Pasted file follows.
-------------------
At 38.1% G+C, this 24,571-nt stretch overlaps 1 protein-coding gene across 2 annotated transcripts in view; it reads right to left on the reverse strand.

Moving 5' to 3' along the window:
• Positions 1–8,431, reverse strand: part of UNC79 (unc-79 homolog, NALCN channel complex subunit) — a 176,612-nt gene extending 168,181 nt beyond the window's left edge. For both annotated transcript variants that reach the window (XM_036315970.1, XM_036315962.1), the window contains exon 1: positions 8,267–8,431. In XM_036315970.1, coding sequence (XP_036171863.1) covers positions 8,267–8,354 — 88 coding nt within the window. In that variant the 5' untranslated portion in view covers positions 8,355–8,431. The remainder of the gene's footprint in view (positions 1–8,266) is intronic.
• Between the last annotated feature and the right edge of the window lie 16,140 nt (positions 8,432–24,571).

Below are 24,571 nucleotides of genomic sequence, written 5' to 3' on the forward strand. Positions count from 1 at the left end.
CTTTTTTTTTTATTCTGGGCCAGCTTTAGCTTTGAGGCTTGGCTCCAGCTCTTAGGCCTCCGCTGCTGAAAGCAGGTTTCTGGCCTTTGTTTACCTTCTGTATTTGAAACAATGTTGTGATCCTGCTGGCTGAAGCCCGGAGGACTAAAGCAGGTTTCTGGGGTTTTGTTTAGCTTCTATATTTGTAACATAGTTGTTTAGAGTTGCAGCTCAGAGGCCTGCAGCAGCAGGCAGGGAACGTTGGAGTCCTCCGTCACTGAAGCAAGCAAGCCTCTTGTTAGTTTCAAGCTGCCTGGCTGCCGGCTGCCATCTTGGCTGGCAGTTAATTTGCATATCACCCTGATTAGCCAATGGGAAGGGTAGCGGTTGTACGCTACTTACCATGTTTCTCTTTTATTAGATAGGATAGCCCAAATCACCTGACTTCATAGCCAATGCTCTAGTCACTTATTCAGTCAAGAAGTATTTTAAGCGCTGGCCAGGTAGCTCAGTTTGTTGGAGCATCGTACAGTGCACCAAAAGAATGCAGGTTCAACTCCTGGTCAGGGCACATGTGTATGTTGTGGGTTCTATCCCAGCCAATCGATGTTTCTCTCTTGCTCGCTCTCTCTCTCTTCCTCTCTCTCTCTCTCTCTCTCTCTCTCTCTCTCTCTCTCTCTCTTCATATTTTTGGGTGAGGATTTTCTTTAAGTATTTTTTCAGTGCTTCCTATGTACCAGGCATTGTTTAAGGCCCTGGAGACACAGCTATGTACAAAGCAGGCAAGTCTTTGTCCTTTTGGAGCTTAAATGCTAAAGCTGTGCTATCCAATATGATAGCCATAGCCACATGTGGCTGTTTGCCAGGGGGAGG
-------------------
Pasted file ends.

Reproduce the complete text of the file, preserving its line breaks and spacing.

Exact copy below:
At 38.1% G+C, this 24,571-nt stretch overlaps 1 protein-coding gene across 2 annotated transcripts in view; it reads right to left on the reverse strand.

Moving 5' to 3' along the window:
• Positions 1–8,431, reverse strand: part of UNC79 (unc-79 homolog, NALCN channel complex subunit) — a 176,612-nt gene extending 168,181 nt beyond the window's left edge. For both annotated transcript variants that reach the window (XM_036315970.1, XM_036315962.1), the window contains exon 1: positions 8,267–8,431. In XM_036315970.1, coding sequence (XP_036171863.1) covers positions 8,267–8,354 — 88 coding nt within the window. In that variant the 5' untranslated portion in view covers positions 8,355–8,431. The remainder of the gene's footprint in view (positions 1–8,266) is intronic.
• Between the last annotated feature and the right edge of the window lie 16,140 nt (positions 8,432–24,571).

Below are 24,571 nucleotides of genomic sequence, written 5' to 3' on the forward strand. Positions count from 1 at the left end.
CTTTTTTTTTTATTCTGGGCCAGCTTTAGCTTTGAGGCTTGGCTCCAGCTCTTAGGCCTCCGCTGCTGAAAGCAGGTTTCTGGCCTTTGTTTACCTTCTGTATTTGAAACAATGTTGTGATCCTGCTGGCTGAAGCCCGGAGGACTAAAGCAGGTTTCTGGGGTTTTGTTTAGCTTCTATATTTGTAACATAGTTGTTTAGAGTTGCAGCTCAGAGGCCTGCAGCAGCAGGCAGGGAACGTTGGAGTCCTCCGTCACTGAAGCAAGCAAGCCTCTTGTTAGTTTCAAGCTGCCTGGCTGCCGGCTGCCATCTTGGCTGGCAGTTAATTTGCATATCACCCTGATTAGCCAATGGGAAGGGTAGCGGTTGTACGCTACTTACCATGTTTCTCTTTTATTAGATAGGATAGCCCAAATCACCTGACTTCATAGCCAATGCTCTAGTCACTTATTCAGTCAAGAAGTATTTTAAGCGCTGGCCAGGTAGCTCAGTTTGTTGGAGCATCGTACAGTGCACCAAAAGAATGCAGGTTCAACTCCTGGTCAGGGCACATGTGTATGTTGTGGGTTCTATCCCAGCCAATCGATGTTTCTCTCTTGCTCGCTCTCTCTCTCTTCCTCTCTCTCTCTCTCTCTCTCTCTCTCTCTCTCTCTCTCTCTCTTCATATTTTTGGGTGAGGATTTTCTTTAAGTATTTTTTCAGTGCTTCCTATGTACCAGGCATTGTTTAAGGCCCTGGAGACACAGCTATGTACAAAGCAGGCAAGTCTTTGTCCTTTTGGAGCTTAAATGCTAAAGCTGTGCTATCCAATATGATAGCCATAGCCACATGTGGCTGTTTGCCAGGGGGAGG